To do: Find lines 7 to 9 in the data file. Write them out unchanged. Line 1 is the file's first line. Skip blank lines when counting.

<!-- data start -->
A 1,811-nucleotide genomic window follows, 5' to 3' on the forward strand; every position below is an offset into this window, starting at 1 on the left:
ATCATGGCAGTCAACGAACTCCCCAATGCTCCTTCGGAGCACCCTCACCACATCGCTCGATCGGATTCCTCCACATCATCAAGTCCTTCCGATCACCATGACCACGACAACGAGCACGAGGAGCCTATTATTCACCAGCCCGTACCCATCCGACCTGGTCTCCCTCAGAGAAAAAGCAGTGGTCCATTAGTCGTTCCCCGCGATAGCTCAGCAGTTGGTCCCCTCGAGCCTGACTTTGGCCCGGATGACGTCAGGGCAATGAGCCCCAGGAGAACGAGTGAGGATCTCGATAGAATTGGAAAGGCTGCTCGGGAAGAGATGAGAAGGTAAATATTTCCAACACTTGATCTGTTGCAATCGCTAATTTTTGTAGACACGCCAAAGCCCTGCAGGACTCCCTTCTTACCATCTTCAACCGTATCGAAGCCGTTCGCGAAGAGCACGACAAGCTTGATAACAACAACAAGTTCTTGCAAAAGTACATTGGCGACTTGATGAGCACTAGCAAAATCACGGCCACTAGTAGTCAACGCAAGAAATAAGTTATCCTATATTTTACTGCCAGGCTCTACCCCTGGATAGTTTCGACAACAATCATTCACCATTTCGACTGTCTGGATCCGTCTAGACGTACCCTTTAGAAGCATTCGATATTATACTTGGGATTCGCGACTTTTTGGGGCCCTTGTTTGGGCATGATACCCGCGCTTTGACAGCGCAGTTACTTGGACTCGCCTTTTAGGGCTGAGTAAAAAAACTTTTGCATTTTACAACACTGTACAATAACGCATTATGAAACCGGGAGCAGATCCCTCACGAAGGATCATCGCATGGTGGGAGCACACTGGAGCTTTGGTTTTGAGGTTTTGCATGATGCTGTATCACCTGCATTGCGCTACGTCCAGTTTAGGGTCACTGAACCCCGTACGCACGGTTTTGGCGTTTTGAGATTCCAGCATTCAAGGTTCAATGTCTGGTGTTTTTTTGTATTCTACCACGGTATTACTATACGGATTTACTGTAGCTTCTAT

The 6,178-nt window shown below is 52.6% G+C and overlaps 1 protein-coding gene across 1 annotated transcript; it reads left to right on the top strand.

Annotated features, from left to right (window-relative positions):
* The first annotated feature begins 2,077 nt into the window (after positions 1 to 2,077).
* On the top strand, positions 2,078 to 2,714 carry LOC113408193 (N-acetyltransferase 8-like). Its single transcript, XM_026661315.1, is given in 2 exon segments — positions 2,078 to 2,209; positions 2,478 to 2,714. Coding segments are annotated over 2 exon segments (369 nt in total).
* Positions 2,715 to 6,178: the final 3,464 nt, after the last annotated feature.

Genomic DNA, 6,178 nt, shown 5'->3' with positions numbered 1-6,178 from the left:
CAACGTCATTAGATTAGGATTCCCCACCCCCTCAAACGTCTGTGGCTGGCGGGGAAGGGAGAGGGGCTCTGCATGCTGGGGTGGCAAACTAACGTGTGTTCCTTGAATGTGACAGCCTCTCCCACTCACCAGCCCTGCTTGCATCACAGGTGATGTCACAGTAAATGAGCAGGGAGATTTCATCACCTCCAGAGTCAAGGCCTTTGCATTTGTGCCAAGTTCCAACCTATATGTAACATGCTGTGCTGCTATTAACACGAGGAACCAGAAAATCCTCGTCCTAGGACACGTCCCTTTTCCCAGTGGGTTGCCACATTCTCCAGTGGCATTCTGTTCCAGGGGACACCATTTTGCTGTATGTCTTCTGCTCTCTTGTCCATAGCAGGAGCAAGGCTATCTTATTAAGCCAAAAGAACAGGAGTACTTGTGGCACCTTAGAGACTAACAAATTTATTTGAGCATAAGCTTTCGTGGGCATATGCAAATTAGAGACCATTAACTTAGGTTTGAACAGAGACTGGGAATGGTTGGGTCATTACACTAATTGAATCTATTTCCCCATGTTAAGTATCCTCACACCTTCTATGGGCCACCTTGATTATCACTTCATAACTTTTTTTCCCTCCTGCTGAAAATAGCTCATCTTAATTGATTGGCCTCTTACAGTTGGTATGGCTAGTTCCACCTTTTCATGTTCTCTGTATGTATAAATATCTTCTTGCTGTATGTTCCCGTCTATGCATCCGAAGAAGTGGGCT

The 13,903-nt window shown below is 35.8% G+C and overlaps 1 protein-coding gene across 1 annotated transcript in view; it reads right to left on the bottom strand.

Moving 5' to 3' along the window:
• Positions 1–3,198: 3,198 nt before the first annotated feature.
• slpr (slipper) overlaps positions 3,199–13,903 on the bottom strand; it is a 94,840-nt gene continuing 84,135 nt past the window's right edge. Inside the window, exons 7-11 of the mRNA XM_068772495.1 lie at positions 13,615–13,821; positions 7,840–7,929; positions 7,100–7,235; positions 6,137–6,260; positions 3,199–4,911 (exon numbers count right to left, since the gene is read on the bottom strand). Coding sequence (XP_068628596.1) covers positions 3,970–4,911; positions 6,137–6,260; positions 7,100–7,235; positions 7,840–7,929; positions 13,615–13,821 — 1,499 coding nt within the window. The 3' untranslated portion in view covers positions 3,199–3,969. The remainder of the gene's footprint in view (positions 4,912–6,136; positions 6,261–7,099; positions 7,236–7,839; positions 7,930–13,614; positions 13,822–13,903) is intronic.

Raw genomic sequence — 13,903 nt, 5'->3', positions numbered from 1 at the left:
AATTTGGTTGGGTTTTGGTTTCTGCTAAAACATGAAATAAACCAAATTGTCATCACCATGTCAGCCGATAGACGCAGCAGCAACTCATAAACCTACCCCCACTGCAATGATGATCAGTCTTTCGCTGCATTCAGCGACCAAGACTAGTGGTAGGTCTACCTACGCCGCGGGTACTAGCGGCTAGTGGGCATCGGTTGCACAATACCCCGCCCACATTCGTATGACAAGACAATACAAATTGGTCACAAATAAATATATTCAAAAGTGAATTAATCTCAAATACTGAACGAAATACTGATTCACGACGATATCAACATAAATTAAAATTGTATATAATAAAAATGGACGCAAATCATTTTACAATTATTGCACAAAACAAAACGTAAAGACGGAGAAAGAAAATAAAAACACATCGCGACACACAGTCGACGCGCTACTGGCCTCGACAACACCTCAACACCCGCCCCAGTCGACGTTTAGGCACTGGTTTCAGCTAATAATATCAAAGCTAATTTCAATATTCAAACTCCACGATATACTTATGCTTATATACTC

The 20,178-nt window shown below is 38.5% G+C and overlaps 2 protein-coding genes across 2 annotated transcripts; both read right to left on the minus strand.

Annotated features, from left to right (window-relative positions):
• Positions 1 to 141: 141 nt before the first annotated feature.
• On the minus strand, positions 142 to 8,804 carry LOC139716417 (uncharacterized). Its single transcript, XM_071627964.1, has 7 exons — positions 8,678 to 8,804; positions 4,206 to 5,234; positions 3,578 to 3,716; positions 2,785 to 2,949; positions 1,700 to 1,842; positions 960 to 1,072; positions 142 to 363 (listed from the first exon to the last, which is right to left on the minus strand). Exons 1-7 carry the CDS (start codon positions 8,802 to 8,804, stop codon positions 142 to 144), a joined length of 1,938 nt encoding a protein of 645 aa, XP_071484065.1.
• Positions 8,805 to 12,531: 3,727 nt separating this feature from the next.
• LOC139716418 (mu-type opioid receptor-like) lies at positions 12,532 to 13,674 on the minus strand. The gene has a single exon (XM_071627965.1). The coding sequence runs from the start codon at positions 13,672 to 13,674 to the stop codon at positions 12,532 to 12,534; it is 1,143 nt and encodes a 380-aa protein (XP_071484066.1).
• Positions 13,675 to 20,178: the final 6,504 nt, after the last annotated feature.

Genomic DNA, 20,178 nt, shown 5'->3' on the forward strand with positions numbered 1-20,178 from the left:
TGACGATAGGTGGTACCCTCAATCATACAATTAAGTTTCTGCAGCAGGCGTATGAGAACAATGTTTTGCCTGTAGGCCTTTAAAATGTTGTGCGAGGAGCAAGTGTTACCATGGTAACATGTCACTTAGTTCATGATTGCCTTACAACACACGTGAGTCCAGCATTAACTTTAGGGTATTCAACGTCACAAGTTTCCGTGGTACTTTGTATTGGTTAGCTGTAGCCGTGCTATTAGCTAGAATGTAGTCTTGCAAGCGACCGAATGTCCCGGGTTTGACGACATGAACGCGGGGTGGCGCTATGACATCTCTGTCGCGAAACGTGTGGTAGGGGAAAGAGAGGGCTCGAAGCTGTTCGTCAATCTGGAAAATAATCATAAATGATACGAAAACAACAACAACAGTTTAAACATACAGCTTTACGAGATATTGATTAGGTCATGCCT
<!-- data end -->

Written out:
* Positions 2,715 to 6,178: the final 3,464 nt, after the last annotated feature.

Genomic DNA, 6,178 nt, shown 5'->3' with positions numbered 1-6,178 from the left:
CAACGTCATTAGATTAGGATTCCCCACCCCCTCAAACGTCTGTGGCTGGCGGGGAAGGGAGAGGGGCTCTGCATGCTGGGGTGGCAAACTAACGTGTGTTCCTTGAATGTGACAGCCTCTCCCACTCACCAGCCCTGCTTGCATCACAGGTGATGTCACAGTAAATGAGCAGGGAGATTTCATCACCTCCAGAGTCAAGGCCTTTGCATTTGTGCCAAGTTCCAACCTATATGTAACATGCTGTGCTGCTATTAACACGAGGAACCAGAAAATCCTCGTCCTAGGACACGTCCCTTTTCCCAGTGGGTTGCCACATTCTCCAGTGGCATTCTGTTCCAGGGGACACCATTTTGCTGTATGTCTTCTGCTCTCTTGTCCATAGCAGGAGCAAGGCTATCTTATTAAGCCAAAAGAACAGGAGTACTTGTGGCACCTTAGAGACTAACAAATTTATTTGAGCATAAGCTTTCGTGGGCATATGCAAATTAGAGACCATTAACTTAGGTTTGAACAGAGACTGGGAATGGTTGGGTCATTACACTAATTGAATCTATTTCCCCATGTTAAGTATCCTCACACCTTCTATGGGCCACCTTGATTATCACTTCATAACTTTTTTTCCCTCCTGCTGAAAATAGCTCATCTTAATTGATTGGCCTCTTACAGTTGGTATGGCTAGTTCCACCTTTTCATGTTCTCTGTATGTATAAATATCTTCTTGCTGTATGTTCCCGTCTATGCATCCGAAGAAGTGGGCT